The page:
What is there to do in Ubud, you ask?
updated 20 August 2018
I get this question a lot. So, I am sharing my current local hangouts here. Keep the following notes in mind while reading this list.
- These are places I’ve been to more than twice i.e., hangouts.
- These places can be reached in 15 minutes or so by foot from the Ubud Palace area (Ubud Centre). Most articles I’ve read about what to do in Ubud tell you about places that are 30 minutes tao 2 hours away by car (e.g., Ceking Rice Terraces in Tegalalang, Mount Batur, Bali Swing, Goa Gajah, and Tegenungan Waterfalls).
- * means a must-see or must-do. If you’re in Ubud for only a day, do these.
Ubud is like my mood–constantly changing. Check back often for updates, photos, & descriptions.
Campuhan Ridge Walk* (straight out of Dr. Seuss)
If Bali had a concept of a protected nature area for public use, Campuhan Ridge would be its poster child. The locals and expats keep it nice and clean. Please help keep it that way. We regularly take our dogs for walks here. I hold photos shoots here.
In the main area, a lonely palm tree surrounded by lush tall grass, perched on a high ridge overlooking the Wos rivers is right out of a Dr. Seuss story. If you go in the afternoon, you will understand why Campuhan Ridge is also known as (aka) bukit cium (kissing hill).
The feature photo for this post (farmer harvesting grass) is of the Campuhan Ridge walk before it was a “thing”.
Pasar Ubud* (Ubud Market – you can see Bali as is time stood still here before 7am)
I can’t think of a better place to experience Balinese culture than the pasar (traditional market). But, you must get to the market early especially for Pasar Ubud. At Pasar Ubud, I’ve seen vendors in full-force as early as 4 am in the morning. By 7 am, the traditional market sellers are getting ready to “pulang” (go home). By 8 am, all the fruit, spices, kue (Balinese pastry), & banten (Balinese temple offerings) vanish giving way to a sea of oleh oleh (tourist souvenirs).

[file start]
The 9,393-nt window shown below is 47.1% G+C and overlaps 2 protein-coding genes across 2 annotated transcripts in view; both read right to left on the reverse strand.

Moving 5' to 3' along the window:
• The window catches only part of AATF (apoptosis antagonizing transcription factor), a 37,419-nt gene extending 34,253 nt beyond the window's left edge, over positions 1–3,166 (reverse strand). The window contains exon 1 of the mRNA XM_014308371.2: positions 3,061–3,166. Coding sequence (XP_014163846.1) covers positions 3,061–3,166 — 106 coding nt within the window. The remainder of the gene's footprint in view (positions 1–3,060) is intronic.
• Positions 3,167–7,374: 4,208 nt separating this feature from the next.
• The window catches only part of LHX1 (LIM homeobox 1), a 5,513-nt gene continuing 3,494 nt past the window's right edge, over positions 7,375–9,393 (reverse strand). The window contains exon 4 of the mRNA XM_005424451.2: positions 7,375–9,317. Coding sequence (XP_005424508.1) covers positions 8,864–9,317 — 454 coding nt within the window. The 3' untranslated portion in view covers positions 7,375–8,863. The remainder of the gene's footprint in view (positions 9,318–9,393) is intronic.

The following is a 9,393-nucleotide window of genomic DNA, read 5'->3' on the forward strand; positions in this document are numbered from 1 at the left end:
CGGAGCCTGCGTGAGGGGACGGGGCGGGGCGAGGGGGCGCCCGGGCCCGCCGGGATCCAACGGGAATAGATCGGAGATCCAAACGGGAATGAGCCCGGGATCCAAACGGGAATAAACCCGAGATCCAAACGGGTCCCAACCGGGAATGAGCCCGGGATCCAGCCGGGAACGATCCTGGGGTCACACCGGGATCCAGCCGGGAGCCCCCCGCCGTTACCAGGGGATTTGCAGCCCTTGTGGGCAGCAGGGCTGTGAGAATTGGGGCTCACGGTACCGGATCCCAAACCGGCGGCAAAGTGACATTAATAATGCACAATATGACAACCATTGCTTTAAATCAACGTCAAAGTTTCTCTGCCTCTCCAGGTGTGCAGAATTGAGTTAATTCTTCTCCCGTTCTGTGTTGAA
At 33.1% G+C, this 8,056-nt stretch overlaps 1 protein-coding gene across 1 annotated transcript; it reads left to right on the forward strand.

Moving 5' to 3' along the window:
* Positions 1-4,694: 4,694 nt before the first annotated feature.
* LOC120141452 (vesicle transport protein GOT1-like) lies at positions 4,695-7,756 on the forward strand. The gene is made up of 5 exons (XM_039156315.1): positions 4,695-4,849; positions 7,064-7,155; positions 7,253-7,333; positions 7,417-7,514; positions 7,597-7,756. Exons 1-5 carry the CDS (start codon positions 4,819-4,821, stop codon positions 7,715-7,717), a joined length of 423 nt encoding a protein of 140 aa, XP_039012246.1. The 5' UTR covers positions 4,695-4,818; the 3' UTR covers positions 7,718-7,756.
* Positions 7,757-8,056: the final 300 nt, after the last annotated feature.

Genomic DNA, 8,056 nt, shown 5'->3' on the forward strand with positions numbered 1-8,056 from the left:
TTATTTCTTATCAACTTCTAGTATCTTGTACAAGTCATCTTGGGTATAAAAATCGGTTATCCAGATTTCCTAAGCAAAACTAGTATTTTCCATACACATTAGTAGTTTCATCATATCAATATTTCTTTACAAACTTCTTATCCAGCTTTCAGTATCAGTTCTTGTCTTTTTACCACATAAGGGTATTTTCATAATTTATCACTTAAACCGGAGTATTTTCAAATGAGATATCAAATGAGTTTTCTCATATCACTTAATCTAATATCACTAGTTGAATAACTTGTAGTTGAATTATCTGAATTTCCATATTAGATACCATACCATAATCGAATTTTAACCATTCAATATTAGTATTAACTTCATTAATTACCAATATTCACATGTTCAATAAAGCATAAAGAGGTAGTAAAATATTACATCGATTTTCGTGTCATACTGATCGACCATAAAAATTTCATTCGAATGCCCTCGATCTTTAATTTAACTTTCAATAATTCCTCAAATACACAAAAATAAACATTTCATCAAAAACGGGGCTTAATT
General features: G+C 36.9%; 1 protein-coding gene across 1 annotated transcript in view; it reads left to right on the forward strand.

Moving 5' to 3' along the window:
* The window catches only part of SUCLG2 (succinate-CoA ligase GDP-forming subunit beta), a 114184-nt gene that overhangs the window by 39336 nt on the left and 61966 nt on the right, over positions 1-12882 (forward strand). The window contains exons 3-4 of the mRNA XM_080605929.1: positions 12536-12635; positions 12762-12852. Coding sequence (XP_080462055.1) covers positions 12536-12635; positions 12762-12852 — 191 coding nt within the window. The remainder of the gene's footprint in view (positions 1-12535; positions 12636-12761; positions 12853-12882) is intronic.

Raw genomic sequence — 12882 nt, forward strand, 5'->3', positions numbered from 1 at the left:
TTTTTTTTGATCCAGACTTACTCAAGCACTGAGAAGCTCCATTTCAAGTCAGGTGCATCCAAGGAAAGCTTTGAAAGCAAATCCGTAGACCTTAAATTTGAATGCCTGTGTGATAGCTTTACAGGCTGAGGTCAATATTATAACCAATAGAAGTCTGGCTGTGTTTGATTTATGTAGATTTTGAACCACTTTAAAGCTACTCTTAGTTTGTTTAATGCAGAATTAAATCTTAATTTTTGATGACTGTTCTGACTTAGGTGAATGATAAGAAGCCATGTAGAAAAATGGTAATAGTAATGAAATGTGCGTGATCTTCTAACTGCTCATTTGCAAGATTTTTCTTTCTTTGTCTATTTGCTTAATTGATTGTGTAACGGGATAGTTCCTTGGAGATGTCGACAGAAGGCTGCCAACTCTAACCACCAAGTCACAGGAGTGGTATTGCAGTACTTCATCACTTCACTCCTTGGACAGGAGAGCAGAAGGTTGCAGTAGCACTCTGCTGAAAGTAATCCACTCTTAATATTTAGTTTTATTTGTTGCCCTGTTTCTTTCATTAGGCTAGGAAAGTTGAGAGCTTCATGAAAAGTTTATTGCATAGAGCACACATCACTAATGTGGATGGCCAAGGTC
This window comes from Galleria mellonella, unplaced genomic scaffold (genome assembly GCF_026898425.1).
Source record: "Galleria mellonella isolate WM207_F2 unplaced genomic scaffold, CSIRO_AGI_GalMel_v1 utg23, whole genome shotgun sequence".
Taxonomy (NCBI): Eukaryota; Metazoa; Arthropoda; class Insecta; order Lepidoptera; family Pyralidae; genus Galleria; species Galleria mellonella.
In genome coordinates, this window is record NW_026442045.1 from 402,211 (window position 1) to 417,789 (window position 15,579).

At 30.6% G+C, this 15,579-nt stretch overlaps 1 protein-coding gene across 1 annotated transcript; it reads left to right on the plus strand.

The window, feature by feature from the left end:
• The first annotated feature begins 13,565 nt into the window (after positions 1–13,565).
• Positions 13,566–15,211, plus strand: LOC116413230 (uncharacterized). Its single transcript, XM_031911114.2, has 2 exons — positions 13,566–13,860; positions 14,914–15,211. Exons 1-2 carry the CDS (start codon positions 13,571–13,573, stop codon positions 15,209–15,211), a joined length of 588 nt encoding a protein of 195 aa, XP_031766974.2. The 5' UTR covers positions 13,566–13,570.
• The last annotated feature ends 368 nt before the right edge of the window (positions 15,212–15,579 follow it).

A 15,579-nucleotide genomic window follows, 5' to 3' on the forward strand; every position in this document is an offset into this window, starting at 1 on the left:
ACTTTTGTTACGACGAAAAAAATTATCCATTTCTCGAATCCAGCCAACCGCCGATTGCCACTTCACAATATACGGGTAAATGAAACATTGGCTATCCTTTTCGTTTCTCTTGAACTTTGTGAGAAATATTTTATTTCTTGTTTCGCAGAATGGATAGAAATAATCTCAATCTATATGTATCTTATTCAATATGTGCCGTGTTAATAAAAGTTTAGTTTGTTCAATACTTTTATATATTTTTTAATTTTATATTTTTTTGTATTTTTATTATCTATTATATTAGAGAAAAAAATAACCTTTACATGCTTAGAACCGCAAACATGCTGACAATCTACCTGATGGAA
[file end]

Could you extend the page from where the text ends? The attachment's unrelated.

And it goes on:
After 10 am, Pasar Ubud has a complete different vibe. It’s worth it to experience both the early morning and mid-day moods of Ubud’s traditional market. Be sure you have your bargaining skills with you when you go.
Pura Taman Saraswati (wedding photographers paradise)
Behind the only Starbucks in Ubud is a magical oasis of serenity and Balinese architecture. A path flanked by lotus ponds leads you to an impressive example of an ornate kori agung gate. The kori agung gate, is a portal wide enough for only one person that leads to the inner sanctum of a pura. These gates have steps and a towering tiered roof. Pura means temple. Taman means park. And Saraswati is the Hindu goddess of knowledge and art.